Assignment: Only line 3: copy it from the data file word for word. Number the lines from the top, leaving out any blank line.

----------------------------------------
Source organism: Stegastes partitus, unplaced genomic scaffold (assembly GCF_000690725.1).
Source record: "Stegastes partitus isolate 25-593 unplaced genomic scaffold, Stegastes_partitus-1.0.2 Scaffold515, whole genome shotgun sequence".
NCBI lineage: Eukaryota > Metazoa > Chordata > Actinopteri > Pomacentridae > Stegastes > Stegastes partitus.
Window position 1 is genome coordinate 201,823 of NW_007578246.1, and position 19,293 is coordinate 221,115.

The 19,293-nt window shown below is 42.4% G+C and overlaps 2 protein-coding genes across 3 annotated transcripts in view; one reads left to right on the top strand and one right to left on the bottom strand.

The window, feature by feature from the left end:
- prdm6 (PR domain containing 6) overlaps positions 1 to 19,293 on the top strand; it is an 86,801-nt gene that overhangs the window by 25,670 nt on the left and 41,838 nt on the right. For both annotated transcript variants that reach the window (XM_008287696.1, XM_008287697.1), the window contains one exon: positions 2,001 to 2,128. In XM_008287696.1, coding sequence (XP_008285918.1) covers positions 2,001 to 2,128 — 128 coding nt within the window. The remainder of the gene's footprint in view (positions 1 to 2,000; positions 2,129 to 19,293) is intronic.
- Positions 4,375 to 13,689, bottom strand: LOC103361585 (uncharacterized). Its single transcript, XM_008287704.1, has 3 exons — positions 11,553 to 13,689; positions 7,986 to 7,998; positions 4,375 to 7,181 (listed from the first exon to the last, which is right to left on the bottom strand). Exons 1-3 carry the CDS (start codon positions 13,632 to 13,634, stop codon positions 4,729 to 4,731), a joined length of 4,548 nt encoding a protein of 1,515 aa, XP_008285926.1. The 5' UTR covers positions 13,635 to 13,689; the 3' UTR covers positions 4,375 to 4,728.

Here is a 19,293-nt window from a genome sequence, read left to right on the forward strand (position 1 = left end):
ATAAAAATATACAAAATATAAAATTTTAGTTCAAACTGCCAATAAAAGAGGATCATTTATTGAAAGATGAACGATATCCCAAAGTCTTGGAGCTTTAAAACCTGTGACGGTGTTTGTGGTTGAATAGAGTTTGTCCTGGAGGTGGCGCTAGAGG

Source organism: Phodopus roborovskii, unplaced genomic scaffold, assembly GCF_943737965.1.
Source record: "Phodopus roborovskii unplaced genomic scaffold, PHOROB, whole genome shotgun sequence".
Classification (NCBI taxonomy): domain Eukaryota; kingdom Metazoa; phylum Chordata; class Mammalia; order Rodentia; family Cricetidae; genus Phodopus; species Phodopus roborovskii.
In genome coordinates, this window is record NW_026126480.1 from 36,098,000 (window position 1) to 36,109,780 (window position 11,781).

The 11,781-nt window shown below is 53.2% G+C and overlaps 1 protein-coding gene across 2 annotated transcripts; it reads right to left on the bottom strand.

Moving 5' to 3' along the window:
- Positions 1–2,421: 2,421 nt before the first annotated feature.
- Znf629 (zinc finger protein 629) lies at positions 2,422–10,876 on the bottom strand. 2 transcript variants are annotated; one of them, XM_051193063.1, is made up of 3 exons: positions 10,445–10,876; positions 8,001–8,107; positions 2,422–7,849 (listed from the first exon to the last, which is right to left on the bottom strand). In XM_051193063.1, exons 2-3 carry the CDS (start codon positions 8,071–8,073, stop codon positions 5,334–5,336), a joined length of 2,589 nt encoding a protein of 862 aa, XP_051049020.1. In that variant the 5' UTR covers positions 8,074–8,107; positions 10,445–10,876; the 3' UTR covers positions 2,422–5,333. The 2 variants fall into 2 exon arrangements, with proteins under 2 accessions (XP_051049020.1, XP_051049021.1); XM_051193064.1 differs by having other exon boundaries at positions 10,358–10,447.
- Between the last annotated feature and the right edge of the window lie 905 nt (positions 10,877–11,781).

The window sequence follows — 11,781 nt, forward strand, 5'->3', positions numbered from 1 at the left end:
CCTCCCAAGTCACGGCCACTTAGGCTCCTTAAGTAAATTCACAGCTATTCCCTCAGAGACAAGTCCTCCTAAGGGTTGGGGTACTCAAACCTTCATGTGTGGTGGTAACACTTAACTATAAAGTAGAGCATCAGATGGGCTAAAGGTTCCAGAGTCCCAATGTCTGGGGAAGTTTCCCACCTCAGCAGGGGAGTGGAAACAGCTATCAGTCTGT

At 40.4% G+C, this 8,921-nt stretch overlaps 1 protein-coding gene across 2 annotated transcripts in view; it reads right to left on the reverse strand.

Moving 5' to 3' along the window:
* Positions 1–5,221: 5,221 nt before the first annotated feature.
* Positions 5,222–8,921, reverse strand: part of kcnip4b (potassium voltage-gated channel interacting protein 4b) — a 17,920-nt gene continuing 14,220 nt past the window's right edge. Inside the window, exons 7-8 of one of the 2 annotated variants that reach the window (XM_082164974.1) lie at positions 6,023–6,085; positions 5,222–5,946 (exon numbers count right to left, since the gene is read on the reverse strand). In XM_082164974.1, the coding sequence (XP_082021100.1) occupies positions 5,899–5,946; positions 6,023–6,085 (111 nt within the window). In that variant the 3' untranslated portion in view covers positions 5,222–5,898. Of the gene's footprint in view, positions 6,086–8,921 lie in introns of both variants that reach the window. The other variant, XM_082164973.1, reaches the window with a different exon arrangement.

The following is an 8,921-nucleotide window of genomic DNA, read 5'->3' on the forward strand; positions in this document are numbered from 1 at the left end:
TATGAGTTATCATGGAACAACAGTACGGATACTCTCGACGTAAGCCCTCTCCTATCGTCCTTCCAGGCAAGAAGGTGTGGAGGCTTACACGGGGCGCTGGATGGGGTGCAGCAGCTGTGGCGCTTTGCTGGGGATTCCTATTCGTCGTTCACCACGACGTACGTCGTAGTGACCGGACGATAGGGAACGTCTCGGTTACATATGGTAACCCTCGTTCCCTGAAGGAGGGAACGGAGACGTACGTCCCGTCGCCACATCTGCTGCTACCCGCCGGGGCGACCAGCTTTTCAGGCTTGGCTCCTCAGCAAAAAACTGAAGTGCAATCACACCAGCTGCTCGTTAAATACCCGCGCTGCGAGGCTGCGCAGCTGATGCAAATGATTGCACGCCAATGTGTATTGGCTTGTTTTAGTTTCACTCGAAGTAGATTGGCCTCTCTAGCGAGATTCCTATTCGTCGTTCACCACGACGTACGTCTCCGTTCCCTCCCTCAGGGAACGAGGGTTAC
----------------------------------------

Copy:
NCBI lineage: Eukaryota > Metazoa > Chordata > Actinopteri > Pomacentridae > Stegastes > Stegastes partitus.